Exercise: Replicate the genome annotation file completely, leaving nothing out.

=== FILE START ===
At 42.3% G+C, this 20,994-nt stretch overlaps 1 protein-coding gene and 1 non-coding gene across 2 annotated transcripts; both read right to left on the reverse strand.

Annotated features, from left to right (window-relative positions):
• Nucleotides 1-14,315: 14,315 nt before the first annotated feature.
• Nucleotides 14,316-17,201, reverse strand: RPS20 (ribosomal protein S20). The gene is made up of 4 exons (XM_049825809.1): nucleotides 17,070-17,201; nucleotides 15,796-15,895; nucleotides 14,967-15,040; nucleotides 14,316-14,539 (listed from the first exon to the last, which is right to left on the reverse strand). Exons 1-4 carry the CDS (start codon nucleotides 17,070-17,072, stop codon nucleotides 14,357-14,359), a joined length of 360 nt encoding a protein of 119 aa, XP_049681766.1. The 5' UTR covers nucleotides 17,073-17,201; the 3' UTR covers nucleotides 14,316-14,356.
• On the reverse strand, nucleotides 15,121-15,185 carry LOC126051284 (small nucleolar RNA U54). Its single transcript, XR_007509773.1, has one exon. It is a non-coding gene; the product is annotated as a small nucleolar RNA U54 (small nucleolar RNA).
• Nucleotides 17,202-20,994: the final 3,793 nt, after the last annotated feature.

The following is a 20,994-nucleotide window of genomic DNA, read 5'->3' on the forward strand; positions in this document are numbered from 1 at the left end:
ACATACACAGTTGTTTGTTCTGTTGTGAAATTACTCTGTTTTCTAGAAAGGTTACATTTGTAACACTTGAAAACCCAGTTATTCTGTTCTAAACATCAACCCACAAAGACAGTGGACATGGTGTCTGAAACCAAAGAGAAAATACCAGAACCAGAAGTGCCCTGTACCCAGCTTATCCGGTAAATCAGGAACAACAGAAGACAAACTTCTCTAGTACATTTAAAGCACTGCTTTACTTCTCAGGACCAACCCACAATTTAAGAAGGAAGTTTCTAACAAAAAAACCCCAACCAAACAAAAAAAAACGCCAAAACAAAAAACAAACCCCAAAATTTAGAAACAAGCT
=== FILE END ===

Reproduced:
At 42.3% G+C, this 20,994-nt stretch overlaps 1 protein-coding gene and 1 non-coding gene across 2 annotated transcripts; both read right to left on the reverse strand.

Annotated features, from left to right (window-relative positions):
• Nucleotides 1-14,315: 14,315 nt before the first annotated feature.
• Nucleotides 14,316-17,201, reverse strand: RPS20 (ribosomal protein S20). The gene is made up of 4 exons (XM_049825809.1): nucleotides 17,070-17,201; nucleotides 15,796-15,895; nucleotides 14,967-15,040; nucleotides 14,316-14,539 (listed from the first exon to the last, which is right to left on the reverse strand). Exons 1-4 carry the CDS (start codon nucleotides 17,070-17,072, stop codon nucleotides 14,357-14,359), a joined length of 360 nt encoding a protein of 119 aa, XP_049681766.1. The 5' UTR covers nucleotides 17,073-17,201; the 3' UTR covers nucleotides 14,316-14,356.
• On the reverse strand, nucleotides 15,121-15,185 carry LOC126051284 (small nucleolar RNA U54). Its single transcript, XR_007509773.1, has one exon. It is a non-coding gene; the product is annotated as a small nucleolar RNA U54 (small nucleolar RNA).
• Nucleotides 17,202-20,994: the final 3,793 nt, after the last annotated feature.

The following is a 20,994-nucleotide window of genomic DNA, read 5'->3' on the forward strand; positions in this document are numbered from 1 at the left end:
ACATACACAGTTGTTTGTTCTGTTGTGAAATTACTCTGTTTTCTAGAAAGGTTACATTTGTAACACTTGAAAACCCAGTTATTCTGTTCTAAACATCAACCCACAAAGACAGTGGACATGGTGTCTGAAACCAAAGAGAAAATACCAGAACCAGAAGTGCCCTGTACCCAGCTTATCCGGTAAATCAGGAACAACAGAAGACAAACTTCTCTAGTACATTTAAAGCACTGCTTTACTTCTCAGGACCAACCCACAATTTAAGAAGGAAGTTTCTAACAAAAAAACCCCAACCAAACAAAAAAAAACGCCAAAACAAAAAACAAACCCCAAAATTTAGAAACAAGCT